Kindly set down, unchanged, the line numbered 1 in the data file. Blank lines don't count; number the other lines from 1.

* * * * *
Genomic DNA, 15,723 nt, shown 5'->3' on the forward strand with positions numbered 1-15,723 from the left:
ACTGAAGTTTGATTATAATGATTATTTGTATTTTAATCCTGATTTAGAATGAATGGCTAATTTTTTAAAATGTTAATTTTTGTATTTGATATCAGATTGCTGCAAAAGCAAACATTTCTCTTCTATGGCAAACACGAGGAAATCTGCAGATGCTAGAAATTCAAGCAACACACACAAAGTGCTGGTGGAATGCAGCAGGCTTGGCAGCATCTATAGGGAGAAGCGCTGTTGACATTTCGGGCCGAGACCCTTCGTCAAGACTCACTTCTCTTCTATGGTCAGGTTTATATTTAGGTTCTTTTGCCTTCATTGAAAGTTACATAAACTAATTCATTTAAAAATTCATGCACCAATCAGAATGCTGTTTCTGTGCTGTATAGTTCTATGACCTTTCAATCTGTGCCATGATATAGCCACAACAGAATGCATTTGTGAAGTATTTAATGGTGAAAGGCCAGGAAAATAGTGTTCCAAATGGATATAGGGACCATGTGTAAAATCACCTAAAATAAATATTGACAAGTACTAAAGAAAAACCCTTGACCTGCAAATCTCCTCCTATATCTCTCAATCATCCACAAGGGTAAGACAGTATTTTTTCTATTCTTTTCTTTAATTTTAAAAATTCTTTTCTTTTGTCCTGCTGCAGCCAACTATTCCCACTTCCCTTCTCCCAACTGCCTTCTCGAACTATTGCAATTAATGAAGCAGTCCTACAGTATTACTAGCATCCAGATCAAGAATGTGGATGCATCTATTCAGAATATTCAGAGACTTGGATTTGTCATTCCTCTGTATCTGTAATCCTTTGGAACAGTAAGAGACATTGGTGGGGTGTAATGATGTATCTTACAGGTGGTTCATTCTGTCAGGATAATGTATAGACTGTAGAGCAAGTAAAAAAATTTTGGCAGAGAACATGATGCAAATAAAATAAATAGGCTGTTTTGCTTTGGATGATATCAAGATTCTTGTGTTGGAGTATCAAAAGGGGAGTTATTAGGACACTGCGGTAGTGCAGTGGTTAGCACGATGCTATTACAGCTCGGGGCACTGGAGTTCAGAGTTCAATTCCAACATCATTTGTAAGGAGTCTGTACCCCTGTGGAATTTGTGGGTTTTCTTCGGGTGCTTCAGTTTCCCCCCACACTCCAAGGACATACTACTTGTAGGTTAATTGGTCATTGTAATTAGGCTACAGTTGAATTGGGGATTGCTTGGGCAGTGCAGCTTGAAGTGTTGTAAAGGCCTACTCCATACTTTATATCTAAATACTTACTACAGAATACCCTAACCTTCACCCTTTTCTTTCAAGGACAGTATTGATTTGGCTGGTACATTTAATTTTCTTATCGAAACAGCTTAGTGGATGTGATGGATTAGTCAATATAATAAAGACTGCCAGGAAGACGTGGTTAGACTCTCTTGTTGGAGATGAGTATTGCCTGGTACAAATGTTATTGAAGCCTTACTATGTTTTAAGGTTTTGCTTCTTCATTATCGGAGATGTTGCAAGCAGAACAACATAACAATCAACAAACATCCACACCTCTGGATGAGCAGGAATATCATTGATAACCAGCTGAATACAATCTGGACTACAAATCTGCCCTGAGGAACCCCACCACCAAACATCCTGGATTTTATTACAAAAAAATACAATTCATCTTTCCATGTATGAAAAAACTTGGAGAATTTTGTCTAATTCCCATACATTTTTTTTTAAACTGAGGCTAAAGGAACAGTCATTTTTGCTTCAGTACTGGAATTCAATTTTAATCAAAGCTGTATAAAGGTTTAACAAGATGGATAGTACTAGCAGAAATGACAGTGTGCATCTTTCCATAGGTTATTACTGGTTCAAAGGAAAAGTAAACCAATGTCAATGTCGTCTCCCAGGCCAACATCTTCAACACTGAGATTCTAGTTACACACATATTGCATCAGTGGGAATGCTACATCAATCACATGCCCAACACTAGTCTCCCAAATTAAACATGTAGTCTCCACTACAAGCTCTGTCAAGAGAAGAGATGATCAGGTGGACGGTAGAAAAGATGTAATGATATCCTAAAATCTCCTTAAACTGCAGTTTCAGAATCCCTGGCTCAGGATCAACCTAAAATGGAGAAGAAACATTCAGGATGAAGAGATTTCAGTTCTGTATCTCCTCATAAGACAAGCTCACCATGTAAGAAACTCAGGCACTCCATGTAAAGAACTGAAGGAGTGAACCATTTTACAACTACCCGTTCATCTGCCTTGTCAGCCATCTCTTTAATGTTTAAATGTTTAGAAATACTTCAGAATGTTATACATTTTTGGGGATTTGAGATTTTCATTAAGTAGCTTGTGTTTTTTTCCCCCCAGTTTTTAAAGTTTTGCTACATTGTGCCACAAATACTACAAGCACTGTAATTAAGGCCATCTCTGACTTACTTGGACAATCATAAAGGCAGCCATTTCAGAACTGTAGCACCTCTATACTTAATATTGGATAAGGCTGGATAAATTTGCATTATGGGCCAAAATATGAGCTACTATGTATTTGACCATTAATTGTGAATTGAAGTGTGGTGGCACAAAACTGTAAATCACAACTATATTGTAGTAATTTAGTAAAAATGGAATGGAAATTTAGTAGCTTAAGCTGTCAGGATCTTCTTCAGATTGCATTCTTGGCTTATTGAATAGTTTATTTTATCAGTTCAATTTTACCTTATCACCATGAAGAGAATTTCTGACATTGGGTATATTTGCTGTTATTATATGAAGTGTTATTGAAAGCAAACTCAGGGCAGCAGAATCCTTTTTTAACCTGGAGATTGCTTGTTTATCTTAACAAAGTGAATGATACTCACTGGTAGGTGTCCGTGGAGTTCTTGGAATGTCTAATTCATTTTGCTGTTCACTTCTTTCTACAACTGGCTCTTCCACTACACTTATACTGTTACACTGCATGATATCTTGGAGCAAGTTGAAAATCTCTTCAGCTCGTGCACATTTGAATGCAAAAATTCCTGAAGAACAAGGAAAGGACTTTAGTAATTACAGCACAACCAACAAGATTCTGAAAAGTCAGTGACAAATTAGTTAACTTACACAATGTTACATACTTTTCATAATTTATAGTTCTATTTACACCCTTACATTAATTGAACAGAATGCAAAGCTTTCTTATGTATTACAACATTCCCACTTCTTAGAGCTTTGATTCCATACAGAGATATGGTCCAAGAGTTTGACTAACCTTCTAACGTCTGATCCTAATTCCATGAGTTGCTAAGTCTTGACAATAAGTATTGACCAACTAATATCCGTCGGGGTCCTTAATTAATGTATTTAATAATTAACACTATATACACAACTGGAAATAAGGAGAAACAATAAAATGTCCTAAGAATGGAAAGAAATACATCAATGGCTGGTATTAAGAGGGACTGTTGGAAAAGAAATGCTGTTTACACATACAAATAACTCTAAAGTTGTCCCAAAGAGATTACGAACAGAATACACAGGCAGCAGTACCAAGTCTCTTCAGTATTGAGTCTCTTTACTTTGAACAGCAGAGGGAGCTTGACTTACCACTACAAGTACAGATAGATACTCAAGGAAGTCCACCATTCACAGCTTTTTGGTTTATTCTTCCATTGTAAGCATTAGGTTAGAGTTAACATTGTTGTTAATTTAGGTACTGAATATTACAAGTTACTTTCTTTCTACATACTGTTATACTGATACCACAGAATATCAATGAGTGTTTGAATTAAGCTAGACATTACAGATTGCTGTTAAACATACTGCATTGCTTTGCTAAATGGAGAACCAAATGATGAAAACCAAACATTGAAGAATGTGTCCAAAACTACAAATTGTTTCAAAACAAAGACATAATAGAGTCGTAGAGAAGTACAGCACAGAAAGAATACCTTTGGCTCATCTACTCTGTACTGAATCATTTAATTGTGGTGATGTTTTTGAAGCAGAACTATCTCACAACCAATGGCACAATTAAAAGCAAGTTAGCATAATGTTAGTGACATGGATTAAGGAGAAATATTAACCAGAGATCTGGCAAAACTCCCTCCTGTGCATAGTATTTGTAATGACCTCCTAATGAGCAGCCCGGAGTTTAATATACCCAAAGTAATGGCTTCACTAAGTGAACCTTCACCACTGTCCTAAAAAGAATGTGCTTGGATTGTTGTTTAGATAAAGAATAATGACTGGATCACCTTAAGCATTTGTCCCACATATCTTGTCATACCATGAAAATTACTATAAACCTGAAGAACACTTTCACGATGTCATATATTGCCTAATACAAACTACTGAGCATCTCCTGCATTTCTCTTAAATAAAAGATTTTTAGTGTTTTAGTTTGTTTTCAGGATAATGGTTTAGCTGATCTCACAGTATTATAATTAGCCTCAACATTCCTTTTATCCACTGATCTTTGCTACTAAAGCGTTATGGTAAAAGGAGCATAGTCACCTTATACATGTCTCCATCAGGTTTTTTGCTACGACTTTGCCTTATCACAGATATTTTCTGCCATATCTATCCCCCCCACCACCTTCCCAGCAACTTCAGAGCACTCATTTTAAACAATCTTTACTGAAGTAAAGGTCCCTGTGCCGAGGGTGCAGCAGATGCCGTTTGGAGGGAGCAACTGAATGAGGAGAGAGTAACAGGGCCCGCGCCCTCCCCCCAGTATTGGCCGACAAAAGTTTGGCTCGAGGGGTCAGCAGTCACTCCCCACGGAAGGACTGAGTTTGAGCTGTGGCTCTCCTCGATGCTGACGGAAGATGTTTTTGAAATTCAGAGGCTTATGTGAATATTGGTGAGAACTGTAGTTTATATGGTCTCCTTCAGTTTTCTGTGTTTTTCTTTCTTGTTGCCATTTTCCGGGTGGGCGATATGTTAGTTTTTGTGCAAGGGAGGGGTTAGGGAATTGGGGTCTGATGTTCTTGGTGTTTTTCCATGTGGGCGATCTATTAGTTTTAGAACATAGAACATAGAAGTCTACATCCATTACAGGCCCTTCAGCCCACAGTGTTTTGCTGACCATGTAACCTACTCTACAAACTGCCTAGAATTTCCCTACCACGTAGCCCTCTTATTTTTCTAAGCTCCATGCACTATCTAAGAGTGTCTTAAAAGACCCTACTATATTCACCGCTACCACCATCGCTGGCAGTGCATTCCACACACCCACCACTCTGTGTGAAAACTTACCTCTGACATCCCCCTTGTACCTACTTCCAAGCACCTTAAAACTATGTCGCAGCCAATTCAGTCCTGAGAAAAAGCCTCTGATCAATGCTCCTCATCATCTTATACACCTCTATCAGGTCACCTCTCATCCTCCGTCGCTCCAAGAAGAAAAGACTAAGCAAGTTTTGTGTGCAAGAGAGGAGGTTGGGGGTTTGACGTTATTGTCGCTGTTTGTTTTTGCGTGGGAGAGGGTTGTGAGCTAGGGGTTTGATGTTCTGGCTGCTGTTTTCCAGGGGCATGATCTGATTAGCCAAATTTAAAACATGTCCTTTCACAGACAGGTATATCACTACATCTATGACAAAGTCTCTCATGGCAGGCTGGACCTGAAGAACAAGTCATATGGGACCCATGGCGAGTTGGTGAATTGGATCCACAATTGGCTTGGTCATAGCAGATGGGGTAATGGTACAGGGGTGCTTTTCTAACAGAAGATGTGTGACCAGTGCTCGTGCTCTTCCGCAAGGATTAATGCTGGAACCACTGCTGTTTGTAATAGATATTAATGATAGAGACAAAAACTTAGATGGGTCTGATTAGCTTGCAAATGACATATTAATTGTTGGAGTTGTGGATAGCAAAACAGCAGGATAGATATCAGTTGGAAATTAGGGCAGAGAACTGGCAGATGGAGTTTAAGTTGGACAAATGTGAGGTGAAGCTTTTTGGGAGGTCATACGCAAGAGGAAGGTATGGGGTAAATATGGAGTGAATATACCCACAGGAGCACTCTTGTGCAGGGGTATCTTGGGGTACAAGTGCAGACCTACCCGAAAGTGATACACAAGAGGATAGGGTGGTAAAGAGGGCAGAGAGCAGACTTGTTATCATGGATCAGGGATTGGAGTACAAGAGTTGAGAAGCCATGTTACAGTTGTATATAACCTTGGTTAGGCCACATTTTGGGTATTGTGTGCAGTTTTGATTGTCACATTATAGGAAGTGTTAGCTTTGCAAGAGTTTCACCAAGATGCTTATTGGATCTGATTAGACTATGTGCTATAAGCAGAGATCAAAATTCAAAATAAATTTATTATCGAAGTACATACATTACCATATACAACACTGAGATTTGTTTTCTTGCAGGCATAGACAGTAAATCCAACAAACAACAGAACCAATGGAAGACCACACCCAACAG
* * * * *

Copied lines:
Genomic DNA, 15,723 nt, shown 5'->3' on the forward strand with positions numbered 1-15,723 from the left: